(Delivered at UUSF on February 24, 2019. See a video here or listen to the audio here.)
The US as a whole is almost 13% black. Portland, Oregon is below 6% black, similar to San Francisco. The small Oregon town I grew up in was 2 hundredths of a percent black. Given the town's population, that means two people in the whole town.
I went to high school in Eugene, which is a little more diverse, but I still only had one black teacher and one black friend. I was raised progressive and thought I knew everything about race, but I was very ignorant. And I still am.
And not just about people of color but about whiteness. The words I use. Why my society and city are structured how they are. How I socialize other folks into perpetuating something we need to take apart and remake.
It's not as though me and my family were innocent. Professor Robin DiAngelo, a trainer on issues of race, writes that "Of all racial groups, whites are the most likely to choose segregation and are the group most likely to be in the social and economic position to do so." When my parents were looking for a house, my mom was a doctor, and one of her patients was in real estate. He told my mom that a client wanted a low assessment on a piece of property so that one of his friends could get it cheap. And because my mom learned about that backroom deal, my parents were able to swoop in and get the house below market rate. They didn't go in with the intention of distancing themselves from people of color, but because of their social and economic position, they had a great opportunity for a house close to nature, and the result was that we continued to participate in a segregated system.
The impact of things like that can span generations. Because we owned our home, we had financial stability. When my mom died, that meant that my dad could spend a lot of time at home taking care of me rather than having to get an extra job to make ends meet, which helped me do well in school, get into a good college, and get a well-paying tech job. And having part ownership of my family home made it easier for me to do things like open a bank account and access credit. Based on my own experience, it's no surprise that discriminatory housing policies, both historically and today, are a big part of the current racial wealth gap.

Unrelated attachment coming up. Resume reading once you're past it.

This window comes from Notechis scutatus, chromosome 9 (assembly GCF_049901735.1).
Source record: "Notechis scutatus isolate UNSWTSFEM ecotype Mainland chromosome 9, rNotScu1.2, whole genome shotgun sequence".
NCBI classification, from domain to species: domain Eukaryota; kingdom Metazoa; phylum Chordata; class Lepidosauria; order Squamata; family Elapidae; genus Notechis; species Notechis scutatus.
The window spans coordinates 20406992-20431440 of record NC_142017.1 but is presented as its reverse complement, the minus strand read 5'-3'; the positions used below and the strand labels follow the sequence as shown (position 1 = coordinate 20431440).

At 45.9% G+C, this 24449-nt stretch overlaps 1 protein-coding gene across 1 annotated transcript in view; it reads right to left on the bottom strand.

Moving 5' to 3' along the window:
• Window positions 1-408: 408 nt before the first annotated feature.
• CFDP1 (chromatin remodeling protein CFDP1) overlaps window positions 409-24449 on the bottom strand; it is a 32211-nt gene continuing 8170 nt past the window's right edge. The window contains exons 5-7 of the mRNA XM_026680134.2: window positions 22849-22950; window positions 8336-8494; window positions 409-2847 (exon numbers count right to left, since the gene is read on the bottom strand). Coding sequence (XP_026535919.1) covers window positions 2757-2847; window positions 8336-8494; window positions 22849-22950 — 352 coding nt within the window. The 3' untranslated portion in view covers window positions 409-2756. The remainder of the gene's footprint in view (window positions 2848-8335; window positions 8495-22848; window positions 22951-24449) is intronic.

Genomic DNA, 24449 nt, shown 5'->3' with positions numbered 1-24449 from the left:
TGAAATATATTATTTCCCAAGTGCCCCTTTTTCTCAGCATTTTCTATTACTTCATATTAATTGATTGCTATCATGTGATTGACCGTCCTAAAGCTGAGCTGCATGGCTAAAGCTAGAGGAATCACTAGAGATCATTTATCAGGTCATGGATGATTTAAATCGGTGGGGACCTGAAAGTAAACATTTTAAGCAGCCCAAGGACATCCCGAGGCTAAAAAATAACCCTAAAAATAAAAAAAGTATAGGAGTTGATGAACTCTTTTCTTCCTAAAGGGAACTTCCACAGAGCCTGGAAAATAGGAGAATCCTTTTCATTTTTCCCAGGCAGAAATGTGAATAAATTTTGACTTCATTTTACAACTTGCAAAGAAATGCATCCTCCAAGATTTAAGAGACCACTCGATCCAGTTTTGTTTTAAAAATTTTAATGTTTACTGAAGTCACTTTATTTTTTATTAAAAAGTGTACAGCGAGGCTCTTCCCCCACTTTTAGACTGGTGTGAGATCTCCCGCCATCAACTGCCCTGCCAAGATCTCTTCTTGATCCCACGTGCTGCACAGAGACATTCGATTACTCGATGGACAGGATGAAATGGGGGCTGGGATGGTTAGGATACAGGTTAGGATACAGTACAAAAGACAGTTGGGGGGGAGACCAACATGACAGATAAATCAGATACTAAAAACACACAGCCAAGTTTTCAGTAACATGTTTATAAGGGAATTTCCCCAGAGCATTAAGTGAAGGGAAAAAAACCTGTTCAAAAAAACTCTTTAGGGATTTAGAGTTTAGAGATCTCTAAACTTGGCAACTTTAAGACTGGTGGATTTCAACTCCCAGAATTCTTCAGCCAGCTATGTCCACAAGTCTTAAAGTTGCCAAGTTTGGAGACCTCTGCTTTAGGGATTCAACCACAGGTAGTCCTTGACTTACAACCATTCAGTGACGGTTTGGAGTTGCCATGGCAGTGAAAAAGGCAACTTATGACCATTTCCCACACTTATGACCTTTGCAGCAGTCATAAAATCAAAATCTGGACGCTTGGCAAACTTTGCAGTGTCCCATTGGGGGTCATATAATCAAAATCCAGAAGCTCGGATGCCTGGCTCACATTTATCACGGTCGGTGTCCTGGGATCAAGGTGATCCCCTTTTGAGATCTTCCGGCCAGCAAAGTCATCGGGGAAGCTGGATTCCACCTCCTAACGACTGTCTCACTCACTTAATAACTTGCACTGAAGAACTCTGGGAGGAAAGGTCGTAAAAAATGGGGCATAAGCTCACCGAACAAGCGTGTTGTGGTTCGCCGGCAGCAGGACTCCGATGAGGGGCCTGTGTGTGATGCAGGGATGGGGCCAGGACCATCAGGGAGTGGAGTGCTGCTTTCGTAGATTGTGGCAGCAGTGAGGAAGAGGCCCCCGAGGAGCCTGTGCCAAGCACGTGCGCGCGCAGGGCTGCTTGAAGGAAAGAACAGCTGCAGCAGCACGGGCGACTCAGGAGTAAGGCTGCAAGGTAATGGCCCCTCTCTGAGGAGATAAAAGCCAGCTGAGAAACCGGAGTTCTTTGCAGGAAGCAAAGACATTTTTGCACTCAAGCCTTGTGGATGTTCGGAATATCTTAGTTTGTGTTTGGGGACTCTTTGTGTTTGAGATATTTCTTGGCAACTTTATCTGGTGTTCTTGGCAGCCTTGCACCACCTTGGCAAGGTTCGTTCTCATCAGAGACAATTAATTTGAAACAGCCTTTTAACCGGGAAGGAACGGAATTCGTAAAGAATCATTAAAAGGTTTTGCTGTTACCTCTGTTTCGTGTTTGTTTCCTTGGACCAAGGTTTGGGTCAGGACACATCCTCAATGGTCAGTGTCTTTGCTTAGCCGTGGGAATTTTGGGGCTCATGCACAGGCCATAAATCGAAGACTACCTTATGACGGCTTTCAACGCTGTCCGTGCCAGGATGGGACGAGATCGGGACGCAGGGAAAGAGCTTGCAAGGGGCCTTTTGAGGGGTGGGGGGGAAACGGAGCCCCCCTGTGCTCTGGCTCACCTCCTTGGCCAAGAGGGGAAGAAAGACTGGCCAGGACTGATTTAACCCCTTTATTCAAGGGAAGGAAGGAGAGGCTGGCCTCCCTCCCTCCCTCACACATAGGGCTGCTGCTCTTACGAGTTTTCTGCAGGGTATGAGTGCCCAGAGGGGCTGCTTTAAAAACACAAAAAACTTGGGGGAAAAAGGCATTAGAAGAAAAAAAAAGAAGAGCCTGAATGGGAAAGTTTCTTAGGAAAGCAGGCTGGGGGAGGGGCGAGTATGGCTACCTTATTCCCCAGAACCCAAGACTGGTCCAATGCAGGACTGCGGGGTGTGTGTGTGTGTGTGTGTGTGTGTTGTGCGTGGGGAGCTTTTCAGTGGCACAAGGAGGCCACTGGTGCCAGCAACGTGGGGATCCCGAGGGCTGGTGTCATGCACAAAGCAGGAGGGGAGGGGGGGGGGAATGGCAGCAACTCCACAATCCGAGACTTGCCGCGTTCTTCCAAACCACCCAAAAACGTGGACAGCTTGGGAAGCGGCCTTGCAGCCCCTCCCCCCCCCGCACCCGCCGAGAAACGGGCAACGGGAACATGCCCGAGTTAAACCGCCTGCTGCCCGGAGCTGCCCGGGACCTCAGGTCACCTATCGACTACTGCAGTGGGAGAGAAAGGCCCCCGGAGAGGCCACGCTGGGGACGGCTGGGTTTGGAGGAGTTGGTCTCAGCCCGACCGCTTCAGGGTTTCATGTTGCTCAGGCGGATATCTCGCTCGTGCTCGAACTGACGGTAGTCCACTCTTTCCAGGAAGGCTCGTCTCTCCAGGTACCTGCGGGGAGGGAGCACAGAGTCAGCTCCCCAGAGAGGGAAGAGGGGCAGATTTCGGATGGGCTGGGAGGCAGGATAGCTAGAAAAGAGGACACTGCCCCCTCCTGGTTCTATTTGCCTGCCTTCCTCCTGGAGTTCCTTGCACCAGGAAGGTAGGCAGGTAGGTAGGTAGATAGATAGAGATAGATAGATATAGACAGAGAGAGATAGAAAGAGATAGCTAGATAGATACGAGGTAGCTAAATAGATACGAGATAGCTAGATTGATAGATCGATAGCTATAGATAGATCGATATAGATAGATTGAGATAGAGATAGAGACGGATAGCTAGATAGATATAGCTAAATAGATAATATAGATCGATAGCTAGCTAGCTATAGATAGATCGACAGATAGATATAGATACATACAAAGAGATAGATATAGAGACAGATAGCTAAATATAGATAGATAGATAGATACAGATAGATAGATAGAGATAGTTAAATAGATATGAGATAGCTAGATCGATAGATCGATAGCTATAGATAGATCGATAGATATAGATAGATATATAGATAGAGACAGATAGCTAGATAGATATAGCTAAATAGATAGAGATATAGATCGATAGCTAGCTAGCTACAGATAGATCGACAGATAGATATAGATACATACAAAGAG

But when we talk about housing, we don't usually bring in that context. Talking about housing support as welfare makes it seem like a handout even though white people got housing support that was denied to people of color. And terms like suburban seem neutral on face even though they're rooted in segregation, white flight, and redlining. De-centering whiteness in housing might involve changing how we think about concepts like those, changing how people get houses so they don't need to benefit from a personal "in" to get a good deal, and recognizing when we're living in segregated spaces.
But all of that is just what whiteness had to do with my parents' decision of where to live. I couldn't even begin to list all of the ways that privilege and whiteness factor into my life, not to mention the work it will take to de-center whiteness. It's work that will take a lifetime. And it's work that will also take a community. Work I’m only beginning to understand.